She is thankful for the pump which she said serves many people beyond her own village. “Zikomo kwambiri,” she said. Thank you so much.
A number of long and bumpy kilometres away from Chimutu, along the same red clay path, we travelled to a village, not unlike many others lining the road. As we pulled up, there was a crowd of people surrounding workers dressed in crisp blue suits, who were hard at work laying bricks and mortar. Several older women of the village appeared, dancing, clapping and singing, “We have been waiting for you to come and complete this work.”
This was Jerrison village, where a team of Pump Aid builders were installing a pump over an old borehole to secure the water supply. Since the start of 2014, our pump builders have built and installed an average of seven pumps a day, as part of a UK Department for International Development (DFID)-funded project.
Among the crowd of men was a single woman: Theresa, known by her friends as Trazer, who has been working with Pump Aid as a brick layer since 2009. “It is very special to be a lady among men doing this work,” she told me. “It’s a teamwork job, and I am very proud of my work. Anyone can do it; you just need commitment to help vulnerable villages that need clean water.”
During the rainy season, every household is engaged in farming activities. Here in Namizana, in Mchinji District, women gathered to prepare nsima, a staple dish, made of corn, or maize, as it is known locally.
“The rainy season is critical for growing crops. Families need these crops to sell and to feed their families,” said Alex, head of our pump building team, who has been working with Pump Aid since 2004. Alex has worked in many communities installing pumps, speaking with them about their need for a reliable and protected water supply.
In recent years, he said, the rainy season, which should start in early fall, has been starting later, making the planting season shorter, and unpredictable. “Many villages did not start planting until December; what this leads to is a smaller harvest.” What this also means is less income for households, and more hunger.
Each community we work with is heavily dependent on farming, making them extremely vulnerable to environmental and climactic shocks that affect water supply. Nearly 80 percent of Malawians are small-holder farmers, while 60 percent of the population relies on subsistence agriculture.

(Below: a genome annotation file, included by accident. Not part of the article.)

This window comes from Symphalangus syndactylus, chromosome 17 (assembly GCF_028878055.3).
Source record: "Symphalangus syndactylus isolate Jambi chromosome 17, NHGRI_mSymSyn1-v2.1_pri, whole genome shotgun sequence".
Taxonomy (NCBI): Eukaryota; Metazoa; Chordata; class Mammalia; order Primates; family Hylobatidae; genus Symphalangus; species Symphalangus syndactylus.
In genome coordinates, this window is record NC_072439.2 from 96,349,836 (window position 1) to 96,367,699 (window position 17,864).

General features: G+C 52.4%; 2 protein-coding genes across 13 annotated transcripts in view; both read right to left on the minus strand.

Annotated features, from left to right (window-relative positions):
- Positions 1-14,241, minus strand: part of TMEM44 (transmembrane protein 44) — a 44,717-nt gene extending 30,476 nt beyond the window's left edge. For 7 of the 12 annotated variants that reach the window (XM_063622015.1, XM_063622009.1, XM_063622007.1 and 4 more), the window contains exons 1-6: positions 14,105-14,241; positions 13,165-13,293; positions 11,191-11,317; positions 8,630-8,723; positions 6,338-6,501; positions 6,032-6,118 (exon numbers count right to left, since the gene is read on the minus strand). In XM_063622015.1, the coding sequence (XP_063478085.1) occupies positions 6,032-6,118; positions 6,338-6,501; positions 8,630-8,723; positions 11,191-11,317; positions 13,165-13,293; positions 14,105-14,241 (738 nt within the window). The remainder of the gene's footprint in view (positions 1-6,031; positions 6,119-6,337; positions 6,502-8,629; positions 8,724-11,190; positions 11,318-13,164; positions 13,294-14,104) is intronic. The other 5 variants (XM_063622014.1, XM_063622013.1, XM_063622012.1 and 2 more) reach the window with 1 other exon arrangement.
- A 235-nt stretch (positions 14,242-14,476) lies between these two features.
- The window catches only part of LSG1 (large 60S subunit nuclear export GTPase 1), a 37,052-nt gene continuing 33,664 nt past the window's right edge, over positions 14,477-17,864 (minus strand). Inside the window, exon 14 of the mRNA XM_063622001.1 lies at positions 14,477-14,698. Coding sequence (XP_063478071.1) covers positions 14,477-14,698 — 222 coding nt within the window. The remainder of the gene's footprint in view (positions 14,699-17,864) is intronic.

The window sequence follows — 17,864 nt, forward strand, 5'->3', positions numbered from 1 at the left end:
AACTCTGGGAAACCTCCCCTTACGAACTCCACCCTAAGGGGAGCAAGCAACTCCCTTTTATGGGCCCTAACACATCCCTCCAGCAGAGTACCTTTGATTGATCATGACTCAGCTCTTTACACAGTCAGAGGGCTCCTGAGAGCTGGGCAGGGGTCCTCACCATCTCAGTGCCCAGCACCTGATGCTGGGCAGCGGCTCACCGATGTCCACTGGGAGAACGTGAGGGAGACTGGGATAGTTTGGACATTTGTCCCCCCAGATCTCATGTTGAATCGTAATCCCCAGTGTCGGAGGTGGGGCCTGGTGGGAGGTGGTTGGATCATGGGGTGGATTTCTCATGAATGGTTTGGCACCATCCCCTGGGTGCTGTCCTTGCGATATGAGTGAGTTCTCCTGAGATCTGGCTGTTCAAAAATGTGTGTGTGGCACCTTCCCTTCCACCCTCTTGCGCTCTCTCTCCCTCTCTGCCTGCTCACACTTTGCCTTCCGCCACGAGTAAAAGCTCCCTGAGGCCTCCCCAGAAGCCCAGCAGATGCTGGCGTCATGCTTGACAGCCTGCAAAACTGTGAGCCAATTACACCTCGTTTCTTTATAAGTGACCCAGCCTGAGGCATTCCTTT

Climate change has increased the incidence of droughts and floods and, according to recent studies, these extreme weather patterns will continue to worsen as climate change remains unchecked. In the case of Malawi the effects of floods and droughts are worsened by soil degradation, high population growth, the farming of marginal lands, and deforestation.
Sustainable pumps help protect water supply, and can help ease the burden of nourishing small crops—and it can make a substantial difference in people’s lives. As a result of a community pump, Makulata, a mother of three children, has been able to start a small business making bread and growing tomatoes for sale. Improved access to protected water has made more time available for her to focus on income-generation opportunities; she is now able to pay for her children’s education and send them to school.
The lack of convenient access to safe water and sanitation affects almost every part of daily life: increased illness from parasites leads to decreased productivity planting and tending to crops, and for children, it means days out of school. Here in Namizana, two girls dressed in bright blue uniforms returned with freshly picked corn. They are among the fortunate in the village who are able to attend school.
Many children, particularly girls, spend hours walking to and from a distant, often contaminated, water source—only to find that it has dried up. Speaking to women in the villages where we work, we discovered that children often miss school because their mothers are away from home to obtain water from a distant source; by the time they return home, it is too late to send their children to school. The average distance that women and children walk to collect water is 6 kilometres. Improved access to safe and secure water has shown to lead to better education and health outcomes, as well as socio-economic opportunities.